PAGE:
Monday, April 12, 2010

Pros and Cons of Using a Japanese Electronic Dictionary

Are you still lugging dead tree bilingual dictionaries?

Nintendo DS Kanji Sonomama Rakubiki Jiten Jedi Skills for Japanese
I'm trying to carry less.

I used to think using a traditional paper dictionary had a lot more going for it than an electronic dictionary. I'm now starting to believe that electronic dictionaries may be more useful. There are still a lot of pitfalls if you are just starting to learn Japanese, so I'd like to outline some pros and cons to help you decide what might be best for you.


Pros of using an electronic dictionary
  • Touch Pen Input: A really valuable function available in a lot of modern electronic dictionaries that allows you to look up an entry visually. Even if you don't have very good handwriting most dictionaries will guess at the character and provide you with options.
  • Light and easy to carry: You can carry both bilingual dictionaries and a monolingual dictionary in your pocket. Add to this functions like editable flashcards, quizzes and data transfer you can design your daily study around a single device.
  • Hyperlinked entries: Some electronic dictionaries will allow you to skip between entries by selecting highlighted text. This helps with the process of discovery. Most will also have a history so you can track back without having to dog-ear a single page.
  • Inbuilt flashcards: You'll never have to write your own flashcards again. Each flashcard is also linked to a full entry so you aren't limited by what you can fit on the back of a small rectangle of paper.
Cons of using an electronic dictionary
  • Confusing Interface: Most electronic dictionaries are designed for Japanese students of English so the interfaces are written completely in Japanese. This can make it hard to learn how to use them if you have only a basic level of Japanese.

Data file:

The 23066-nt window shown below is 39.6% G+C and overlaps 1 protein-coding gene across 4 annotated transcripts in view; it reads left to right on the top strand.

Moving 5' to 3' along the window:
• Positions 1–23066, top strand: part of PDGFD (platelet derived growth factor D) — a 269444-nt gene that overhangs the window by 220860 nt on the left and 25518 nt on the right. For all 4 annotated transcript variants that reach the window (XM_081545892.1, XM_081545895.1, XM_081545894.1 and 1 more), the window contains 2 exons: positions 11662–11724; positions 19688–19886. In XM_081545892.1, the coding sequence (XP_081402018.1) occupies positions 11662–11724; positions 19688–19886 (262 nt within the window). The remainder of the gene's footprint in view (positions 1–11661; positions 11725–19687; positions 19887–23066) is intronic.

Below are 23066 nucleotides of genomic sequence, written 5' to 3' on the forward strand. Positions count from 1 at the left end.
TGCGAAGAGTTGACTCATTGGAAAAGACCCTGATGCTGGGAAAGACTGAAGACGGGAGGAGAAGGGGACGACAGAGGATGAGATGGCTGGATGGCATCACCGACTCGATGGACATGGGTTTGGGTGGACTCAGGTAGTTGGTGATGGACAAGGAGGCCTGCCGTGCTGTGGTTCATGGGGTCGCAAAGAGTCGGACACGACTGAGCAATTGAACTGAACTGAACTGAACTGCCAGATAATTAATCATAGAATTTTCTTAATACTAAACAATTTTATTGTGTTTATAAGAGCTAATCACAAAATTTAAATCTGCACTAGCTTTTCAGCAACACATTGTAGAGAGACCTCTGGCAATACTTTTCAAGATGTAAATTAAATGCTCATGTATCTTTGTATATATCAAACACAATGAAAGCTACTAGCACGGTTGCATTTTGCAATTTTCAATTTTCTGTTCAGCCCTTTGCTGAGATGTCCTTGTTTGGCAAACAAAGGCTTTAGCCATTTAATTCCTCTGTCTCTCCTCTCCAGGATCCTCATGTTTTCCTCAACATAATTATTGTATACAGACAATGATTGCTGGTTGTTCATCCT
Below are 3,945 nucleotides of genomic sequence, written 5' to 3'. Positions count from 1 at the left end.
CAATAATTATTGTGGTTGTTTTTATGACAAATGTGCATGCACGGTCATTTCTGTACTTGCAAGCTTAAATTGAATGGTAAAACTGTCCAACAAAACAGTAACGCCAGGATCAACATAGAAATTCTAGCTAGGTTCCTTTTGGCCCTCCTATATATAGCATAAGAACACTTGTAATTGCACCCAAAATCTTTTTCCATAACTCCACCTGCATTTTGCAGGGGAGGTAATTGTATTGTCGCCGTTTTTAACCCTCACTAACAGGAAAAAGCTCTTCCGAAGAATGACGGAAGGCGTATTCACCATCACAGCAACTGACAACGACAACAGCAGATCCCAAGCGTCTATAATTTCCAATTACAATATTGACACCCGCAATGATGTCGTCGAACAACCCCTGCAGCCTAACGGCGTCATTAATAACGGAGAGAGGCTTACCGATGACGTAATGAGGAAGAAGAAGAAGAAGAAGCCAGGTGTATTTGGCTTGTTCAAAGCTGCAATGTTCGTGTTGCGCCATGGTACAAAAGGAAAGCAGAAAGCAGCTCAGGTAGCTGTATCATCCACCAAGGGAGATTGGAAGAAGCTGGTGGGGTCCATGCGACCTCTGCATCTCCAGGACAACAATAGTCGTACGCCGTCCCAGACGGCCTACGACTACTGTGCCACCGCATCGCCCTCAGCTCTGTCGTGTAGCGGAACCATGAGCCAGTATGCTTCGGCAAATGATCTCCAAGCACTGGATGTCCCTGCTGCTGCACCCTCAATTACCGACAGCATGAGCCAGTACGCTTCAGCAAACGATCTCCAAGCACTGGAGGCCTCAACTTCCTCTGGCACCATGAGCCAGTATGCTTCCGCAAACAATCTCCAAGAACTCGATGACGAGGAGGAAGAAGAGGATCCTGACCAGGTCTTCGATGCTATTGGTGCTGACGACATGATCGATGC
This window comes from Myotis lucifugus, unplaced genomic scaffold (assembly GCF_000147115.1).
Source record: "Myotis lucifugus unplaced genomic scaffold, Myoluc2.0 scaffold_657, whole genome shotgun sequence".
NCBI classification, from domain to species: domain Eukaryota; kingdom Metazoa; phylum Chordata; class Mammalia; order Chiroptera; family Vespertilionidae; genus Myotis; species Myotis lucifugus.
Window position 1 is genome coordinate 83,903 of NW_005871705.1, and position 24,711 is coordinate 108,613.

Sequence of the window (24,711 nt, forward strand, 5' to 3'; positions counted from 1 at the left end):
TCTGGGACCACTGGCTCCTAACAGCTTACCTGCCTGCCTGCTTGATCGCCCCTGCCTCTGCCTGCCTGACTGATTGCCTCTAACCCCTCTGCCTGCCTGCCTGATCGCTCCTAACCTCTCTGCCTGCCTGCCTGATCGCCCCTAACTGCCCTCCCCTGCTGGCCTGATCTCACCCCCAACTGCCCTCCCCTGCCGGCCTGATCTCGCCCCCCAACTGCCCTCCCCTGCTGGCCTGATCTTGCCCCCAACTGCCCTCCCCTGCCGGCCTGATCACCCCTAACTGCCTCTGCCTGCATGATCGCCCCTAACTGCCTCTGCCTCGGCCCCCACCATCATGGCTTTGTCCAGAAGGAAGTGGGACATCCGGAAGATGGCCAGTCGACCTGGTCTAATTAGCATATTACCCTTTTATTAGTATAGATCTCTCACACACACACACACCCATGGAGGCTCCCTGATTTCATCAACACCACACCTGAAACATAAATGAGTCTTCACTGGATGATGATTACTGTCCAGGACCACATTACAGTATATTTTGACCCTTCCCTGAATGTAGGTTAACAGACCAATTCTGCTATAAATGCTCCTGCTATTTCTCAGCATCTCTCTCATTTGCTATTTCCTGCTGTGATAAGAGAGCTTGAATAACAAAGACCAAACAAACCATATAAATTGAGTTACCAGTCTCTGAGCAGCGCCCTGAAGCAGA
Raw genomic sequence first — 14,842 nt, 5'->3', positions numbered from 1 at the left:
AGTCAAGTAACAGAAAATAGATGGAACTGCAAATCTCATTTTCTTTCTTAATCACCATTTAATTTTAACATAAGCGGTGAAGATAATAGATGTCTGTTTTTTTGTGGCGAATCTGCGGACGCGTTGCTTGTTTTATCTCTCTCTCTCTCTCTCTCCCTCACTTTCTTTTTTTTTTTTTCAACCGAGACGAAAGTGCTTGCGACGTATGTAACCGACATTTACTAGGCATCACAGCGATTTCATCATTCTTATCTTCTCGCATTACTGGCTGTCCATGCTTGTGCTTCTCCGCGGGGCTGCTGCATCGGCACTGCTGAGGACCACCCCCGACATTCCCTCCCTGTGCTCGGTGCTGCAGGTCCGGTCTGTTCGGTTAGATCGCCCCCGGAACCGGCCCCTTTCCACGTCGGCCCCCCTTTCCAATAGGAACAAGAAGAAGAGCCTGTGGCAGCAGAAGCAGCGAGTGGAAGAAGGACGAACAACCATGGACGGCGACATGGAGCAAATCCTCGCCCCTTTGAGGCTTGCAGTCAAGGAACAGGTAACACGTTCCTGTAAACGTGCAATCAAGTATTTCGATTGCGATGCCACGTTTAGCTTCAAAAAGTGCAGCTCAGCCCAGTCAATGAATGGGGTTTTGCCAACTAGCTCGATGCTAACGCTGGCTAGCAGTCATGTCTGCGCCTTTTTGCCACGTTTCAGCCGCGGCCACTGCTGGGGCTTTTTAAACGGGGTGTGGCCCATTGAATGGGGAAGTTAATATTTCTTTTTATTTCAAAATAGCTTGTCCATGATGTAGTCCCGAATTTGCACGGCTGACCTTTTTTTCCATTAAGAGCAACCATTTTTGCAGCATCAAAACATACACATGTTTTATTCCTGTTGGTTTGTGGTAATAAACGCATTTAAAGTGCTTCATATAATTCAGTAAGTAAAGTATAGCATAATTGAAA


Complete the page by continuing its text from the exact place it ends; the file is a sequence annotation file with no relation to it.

• Entries in Japanese: Definitions for all words are in Japanese, even when using the Japanese-English dictionary. You may be able to find examples of usage in English, but meanings are always expressed in Japanese.
  • No Guide to Pronunciation: Entries in the English-Japanese sections contain examples of pronunciation for English words, but the converse is not true for Japanese.
  • Writing can be difficult: If you are looking up the reading of a specific kanji that has a high stroke number it can be challenging to write each stroke in the correct order.
These days I probably use my Kanji Sonomama Rakubiki Jiten for Nintendo DS more than I use its hard copy equivalents. It is difficult sometimes getting it out of the hands of my kids, who love to play Anpanman and my wife that uses the same dictionary for her English study. Compared with some of the other dictionaries from Canon and Casio, Kanji Sonomama on Nintendo DS is probably the best value for money.

There will always be a place on my bookshelf for a good selection of Japanese dictionaries, they just might be collecting a bit more dust than they have in the past.

Thanks very much to my friends on Facebook for helping me out with some ideas for this post. Sometimes it's hard to see things from different perspectives. It's always good to hear what you think.

Are you making a decision about what kind of dictionary to buy? If you have bought a dictionary recently what helped you make your decision? Maybe you're using both electronic and hard copy dictionaries like I am, what works best for you?
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